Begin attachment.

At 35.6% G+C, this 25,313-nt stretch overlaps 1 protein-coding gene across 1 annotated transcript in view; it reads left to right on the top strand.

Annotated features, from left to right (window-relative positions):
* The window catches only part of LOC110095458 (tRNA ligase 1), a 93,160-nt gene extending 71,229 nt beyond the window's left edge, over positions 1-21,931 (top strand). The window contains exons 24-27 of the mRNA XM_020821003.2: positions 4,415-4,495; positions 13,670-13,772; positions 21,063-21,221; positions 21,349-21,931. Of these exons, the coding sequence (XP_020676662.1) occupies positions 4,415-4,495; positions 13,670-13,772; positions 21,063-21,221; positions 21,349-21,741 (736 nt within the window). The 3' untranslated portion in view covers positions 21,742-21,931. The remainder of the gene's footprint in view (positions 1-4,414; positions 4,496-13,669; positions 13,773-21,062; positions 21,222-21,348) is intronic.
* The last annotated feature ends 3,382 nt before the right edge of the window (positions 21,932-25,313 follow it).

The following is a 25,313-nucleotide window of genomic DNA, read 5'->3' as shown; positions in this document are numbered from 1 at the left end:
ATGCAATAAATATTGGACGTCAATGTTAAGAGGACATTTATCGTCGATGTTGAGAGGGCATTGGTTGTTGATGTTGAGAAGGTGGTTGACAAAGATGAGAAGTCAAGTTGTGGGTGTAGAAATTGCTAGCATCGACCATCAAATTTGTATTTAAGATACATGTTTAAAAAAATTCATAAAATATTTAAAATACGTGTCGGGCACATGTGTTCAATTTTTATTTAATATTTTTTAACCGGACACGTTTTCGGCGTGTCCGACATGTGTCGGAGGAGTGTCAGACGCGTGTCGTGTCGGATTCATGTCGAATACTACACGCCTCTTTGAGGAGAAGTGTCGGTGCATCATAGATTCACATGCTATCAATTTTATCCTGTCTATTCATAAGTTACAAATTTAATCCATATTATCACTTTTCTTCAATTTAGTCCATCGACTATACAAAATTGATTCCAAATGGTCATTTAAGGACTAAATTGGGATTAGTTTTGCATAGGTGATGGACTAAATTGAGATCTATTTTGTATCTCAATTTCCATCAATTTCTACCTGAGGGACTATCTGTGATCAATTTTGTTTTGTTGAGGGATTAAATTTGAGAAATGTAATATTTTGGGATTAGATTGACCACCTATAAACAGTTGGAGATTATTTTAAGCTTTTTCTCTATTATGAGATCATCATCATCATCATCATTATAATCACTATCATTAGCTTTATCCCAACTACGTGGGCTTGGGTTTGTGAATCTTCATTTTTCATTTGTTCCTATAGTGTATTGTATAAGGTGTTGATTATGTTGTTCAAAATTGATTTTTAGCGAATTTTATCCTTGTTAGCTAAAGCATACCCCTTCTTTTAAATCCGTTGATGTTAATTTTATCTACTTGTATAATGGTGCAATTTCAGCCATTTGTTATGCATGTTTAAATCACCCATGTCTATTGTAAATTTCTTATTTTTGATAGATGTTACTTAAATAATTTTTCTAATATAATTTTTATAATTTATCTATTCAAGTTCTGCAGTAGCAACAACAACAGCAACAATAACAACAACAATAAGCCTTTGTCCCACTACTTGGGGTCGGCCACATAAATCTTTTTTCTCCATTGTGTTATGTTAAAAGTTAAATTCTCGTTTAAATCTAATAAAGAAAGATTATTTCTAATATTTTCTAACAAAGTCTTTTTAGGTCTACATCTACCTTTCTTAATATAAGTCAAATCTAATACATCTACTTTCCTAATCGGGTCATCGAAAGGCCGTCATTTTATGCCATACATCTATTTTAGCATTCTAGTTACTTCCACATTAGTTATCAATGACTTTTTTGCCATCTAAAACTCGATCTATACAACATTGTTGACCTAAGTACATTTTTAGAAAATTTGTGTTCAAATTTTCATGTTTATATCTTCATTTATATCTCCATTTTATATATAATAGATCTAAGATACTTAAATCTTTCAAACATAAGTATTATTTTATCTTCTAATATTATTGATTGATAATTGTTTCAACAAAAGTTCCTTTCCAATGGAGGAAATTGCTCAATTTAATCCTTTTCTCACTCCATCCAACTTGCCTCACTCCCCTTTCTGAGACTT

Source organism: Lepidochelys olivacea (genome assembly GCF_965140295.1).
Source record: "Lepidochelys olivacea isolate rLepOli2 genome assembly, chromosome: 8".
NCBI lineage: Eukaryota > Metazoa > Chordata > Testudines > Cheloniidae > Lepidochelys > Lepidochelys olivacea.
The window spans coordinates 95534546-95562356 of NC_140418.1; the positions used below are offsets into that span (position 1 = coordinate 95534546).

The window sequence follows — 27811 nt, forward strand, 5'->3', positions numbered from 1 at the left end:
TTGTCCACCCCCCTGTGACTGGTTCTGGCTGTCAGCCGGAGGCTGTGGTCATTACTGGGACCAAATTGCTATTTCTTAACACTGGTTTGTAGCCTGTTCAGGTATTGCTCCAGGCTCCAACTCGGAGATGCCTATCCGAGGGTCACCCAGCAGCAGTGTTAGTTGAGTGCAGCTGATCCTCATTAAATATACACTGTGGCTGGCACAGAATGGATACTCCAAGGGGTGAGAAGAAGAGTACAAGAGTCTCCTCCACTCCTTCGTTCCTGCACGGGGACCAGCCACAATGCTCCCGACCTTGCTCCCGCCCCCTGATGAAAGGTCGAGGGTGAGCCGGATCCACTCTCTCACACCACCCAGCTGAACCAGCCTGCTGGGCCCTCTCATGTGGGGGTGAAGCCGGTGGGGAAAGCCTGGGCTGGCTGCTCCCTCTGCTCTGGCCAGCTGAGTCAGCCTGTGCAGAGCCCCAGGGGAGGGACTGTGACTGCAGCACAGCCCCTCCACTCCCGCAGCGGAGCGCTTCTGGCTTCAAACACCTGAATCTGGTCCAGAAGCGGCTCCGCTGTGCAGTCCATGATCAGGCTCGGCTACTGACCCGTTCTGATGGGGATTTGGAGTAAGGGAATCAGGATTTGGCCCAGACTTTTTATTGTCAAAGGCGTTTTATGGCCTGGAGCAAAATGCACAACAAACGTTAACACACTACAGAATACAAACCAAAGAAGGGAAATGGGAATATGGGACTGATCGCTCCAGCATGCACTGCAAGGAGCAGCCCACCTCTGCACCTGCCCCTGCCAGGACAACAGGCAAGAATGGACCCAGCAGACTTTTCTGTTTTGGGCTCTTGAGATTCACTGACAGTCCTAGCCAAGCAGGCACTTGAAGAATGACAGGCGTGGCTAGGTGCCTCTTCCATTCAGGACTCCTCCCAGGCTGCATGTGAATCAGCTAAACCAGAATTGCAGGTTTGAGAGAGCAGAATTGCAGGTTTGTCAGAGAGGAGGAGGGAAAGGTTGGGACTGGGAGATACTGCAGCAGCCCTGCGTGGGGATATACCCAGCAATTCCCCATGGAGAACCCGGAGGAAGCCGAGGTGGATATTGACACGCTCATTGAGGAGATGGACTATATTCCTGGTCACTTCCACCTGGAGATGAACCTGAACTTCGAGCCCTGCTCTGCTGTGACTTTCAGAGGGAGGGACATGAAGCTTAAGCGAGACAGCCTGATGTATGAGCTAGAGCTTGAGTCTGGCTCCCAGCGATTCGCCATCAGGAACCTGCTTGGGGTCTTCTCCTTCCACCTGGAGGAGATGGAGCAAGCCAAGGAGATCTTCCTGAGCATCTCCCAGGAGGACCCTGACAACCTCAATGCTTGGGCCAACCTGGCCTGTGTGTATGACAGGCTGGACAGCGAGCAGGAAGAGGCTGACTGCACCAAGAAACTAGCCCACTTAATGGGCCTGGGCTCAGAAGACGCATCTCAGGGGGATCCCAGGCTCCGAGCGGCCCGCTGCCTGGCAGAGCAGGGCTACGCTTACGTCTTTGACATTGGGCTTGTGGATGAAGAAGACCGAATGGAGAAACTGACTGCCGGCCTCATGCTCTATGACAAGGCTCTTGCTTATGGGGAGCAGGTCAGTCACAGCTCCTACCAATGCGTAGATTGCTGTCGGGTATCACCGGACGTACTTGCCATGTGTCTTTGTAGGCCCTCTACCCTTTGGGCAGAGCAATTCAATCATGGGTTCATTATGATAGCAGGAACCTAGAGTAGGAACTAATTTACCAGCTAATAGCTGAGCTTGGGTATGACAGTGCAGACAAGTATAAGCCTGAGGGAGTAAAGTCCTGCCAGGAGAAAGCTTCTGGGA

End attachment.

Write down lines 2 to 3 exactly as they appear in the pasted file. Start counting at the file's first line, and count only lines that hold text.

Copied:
Annotated features, from left to right (window-relative positions):
* The window catches only part of LOC110095458 (tRNA ligase 1), a 93,160-nt gene extending 71,229 nt beyond the window's left edge, over positions 1-21,931 (top strand). The window contains exons 24-27 of the mRNA XM_020821003.2: positions 4,415-4,495; positions 13,670-13,772; positions 21,063-21,221; positions 21,349-21,931. Of these exons, the coding sequence (XP_020676662.1) occupies positions 4,415-4,495; positions 13,670-13,772; positions 21,063-21,221; positions 21,349-21,741 (736 nt within the window). The 3' untranslated portion in view covers positions 21,742-21,931. The remainder of the gene's footprint in view (positions 1-4,414; positions 4,496-13,669; positions 13,773-21,062; positions 21,222-21,348) is intronic.